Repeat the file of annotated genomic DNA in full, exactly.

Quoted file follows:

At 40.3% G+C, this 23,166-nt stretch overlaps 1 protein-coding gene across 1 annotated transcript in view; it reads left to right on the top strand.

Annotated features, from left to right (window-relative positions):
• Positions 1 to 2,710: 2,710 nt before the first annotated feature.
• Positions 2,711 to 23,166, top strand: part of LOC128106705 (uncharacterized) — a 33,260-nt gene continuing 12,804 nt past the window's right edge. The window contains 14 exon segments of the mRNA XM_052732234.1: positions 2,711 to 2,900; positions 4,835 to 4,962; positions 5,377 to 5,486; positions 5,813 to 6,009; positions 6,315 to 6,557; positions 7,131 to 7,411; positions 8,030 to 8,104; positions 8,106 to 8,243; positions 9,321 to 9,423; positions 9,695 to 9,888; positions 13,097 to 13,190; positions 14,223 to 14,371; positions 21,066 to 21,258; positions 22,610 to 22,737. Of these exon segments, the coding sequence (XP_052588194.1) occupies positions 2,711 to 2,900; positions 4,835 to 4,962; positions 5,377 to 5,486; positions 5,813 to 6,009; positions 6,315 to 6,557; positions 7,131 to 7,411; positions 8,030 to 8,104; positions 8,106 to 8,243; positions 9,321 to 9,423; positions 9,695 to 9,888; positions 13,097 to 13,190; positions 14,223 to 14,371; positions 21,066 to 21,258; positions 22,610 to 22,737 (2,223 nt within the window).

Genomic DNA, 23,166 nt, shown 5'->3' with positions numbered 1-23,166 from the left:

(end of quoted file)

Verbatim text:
At 40.3% G+C, this 23,166-nt stretch overlaps 1 protein-coding gene across 1 annotated transcript in view; it reads left to right on the top strand.

Annotated features, from left to right (window-relative positions):
• Positions 1 to 2,710: 2,710 nt before the first annotated feature.
• Positions 2,711 to 23,166, top strand: part of LOC128106705 (uncharacterized) — a 33,260-nt gene continuing 12,804 nt past the window's right edge. The window contains 14 exon segments of the mRNA XM_052732234.1: positions 2,711 to 2,900; positions 4,835 to 4,962; positions 5,377 to 5,486; positions 5,813 to 6,009; positions 6,315 to 6,557; positions 7,131 to 7,411; positions 8,030 to 8,104; positions 8,106 to 8,243; positions 9,321 to 9,423; positions 9,695 to 9,888; positions 13,097 to 13,190; positions 14,223 to 14,371; positions 21,066 to 21,258; positions 22,610 to 22,737. Of these exon segments, the coding sequence (XP_052588194.1) occupies positions 2,711 to 2,900; positions 4,835 to 4,962; positions 5,377 to 5,486; positions 5,813 to 6,009; positions 6,315 to 6,557; positions 7,131 to 7,411; positions 8,030 to 8,104; positions 8,106 to 8,243; positions 9,321 to 9,423; positions 9,695 to 9,888; positions 13,097 to 13,190; positions 14,223 to 14,371; positions 21,066 to 21,258; positions 22,610 to 22,737 (2,223 nt within the window).

Genomic DNA, 23,166 nt, shown 5'->3' with positions numbered 1-23,166 from the left: